Max even said that most of his training for this fight was on ZOOM. His coaches were barely even there for him. He accepted that it is what it is and that’s cool and all. I have heard that Hawaii’s lockdown was more serious than the rest of the country.

Volkanovski, while he can’t get into Thailand or maybe even New Zealand, has been training very hard with his coaches in ‘Straya twice per day. The champ said he is not buying what Max is selling about him only training by ZOOM.

If Holloway can effectively check some kicks early on, Alex may slow down his attack with them. He landed 75/93 in the first fight. That is 15 per round and 3 per minute.

Every 20 seconds for 25 minutes, Max was getting kicked in his leg. He stands with a very wide base and he usually keeps the shorter guys out with his jab and eventual forward pressure.

Holloway is not a back foot fighter and neither is Volkanovski. The latter won the first fight because he stayed on his front foot.

Holloway was more effective in the 4th and 5th rounds of the first fight than he was in the beginning so that is somewhat good news going into the rematch.

I did pick Volkanovski to win the first fight but he wasn’t a (-220). That changes a lot. Even if I cap him to win 6 out of 10 fights, we can’t make a play.

We would have to give Alex 7 wins if these two fought 10 times.

  • I believe we will have a closer fight than the first time but I still think Alex pulls it off.
  • I believe he will be the more aggressive fighter in there and I see him throwing more volume.

The over/under totals are ridiculous. The fight is (-200) to go to a 5-round decision. Neither man was close to being finished in the first fight.

Volkanovski and Holloway have only been finished once in their respective MMA careers and that was about 8 years ago for each fighter. 25 minutes is a long time but we are back in the larger Octagon.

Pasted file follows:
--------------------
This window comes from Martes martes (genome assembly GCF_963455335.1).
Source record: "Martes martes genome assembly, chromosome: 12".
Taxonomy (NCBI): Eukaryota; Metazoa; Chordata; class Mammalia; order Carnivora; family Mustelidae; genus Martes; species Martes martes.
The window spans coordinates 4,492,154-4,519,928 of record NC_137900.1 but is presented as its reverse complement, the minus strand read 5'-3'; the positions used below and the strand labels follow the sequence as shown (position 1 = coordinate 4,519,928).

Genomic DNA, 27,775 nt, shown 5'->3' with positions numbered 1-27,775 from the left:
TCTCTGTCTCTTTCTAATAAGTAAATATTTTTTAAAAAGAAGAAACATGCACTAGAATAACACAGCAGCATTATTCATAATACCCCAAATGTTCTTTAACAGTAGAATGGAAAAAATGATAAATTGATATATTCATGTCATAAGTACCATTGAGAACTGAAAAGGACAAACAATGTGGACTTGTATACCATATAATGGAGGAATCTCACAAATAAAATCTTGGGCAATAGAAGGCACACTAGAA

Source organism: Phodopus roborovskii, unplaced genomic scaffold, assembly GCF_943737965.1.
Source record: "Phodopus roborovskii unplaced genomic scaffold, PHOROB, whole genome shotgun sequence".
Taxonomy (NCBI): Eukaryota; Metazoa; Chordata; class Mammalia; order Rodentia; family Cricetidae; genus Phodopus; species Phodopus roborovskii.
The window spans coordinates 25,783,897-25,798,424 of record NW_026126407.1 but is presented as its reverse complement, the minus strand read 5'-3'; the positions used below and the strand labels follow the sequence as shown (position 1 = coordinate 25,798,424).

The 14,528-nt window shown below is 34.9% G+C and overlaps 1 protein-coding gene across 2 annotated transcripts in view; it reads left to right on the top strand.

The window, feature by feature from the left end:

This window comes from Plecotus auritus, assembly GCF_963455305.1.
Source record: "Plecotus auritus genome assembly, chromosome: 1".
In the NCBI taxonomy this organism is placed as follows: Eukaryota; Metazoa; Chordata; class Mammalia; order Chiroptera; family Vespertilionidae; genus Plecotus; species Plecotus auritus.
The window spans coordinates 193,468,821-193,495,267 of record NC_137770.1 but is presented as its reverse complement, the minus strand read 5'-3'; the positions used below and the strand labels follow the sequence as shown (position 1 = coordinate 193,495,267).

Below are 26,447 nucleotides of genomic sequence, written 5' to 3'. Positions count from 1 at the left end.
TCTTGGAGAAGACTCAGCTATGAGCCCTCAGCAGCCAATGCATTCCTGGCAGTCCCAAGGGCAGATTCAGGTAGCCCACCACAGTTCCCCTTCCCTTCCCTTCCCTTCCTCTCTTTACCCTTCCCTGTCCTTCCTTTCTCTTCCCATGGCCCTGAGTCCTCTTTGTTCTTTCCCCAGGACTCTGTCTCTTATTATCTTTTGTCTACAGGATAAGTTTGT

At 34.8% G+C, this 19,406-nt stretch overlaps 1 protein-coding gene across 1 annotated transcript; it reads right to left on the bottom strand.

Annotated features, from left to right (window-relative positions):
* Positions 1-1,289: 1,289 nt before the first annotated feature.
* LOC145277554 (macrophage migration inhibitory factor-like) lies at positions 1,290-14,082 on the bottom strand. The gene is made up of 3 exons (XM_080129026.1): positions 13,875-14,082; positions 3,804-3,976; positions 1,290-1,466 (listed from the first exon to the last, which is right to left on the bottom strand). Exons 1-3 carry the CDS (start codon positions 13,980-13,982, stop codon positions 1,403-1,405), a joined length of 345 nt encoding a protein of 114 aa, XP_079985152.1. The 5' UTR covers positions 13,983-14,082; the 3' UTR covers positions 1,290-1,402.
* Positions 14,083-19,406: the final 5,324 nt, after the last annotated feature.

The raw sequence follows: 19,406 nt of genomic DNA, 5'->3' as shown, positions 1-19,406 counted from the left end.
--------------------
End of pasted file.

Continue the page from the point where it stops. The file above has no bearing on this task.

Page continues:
I believe Alex will get the victory again and it is likely to be a decision win.

We are getting (+115) on a Volkanovski decision win. I don’t like to bet too many method of victory plays but this one feels right.

My Pick
Volkanovski by decision

In Conclusion

I love rematches! Who doesn’t, right? Well, I guess some have been rather redundant over the years. That’s just fine and dandy with me, though, on Saturday.

Let history repeat itself.

Volkanovski is a bad matchup for anyone and Max Holloway didn’t really have an answer for his high-low and low-high combinations.

Max will need to effectively check more kicks than he did in the first fight. 75 is A LOT of times to get kicked in the leg. I don’t care who you are.

The former champ will need to establish the jab but most importantly, stay on the front foot.

Max just doesn’t have near the center of gravity as the champ and as a tall skinny guy myself, I know how hard it is to hold your ground when the short stocky guy is coming forward with bombs.

When that short stocky guy is also a better kicker, then you are going to have to match that with some power in your hands.

Holloway doesn’t possess that knockout power in his hands and he has yet to evolve his striking game by throwing more elbows and knees.

That would be a game changer if he counters the shorter man blasting inside with some elbows or even a Dan Hooker-esque knee to the face straight up the middle.

How can we bet on him to do something he never has before, though? I would like to but until he shows us those skills, we can’t confidently predict he will use them.

Get your bets in now guys as this Volkanovski by decision line is really the only valuable play left to make on the champ.

Mike Pruitt / Author

Mike has been covering sports professionally since 2017 but on the amateur scene for 25 years since when he was 12. Before the internet changed the world, he would keep detailed statistical box scores of NFL and NBA contests, write recaps, and voluntarily commentate games and fights alone in his room. Mike's military experience, Bachelors Degree, and employment thereafter were always rooted in engineering, science, and teaching. Now he enjoys being able to express himself through writing about football, golf, and car racing among other sports but most of all fighting as his life has been rooted in mixed martial arts including competing and teaching for the past 15 years.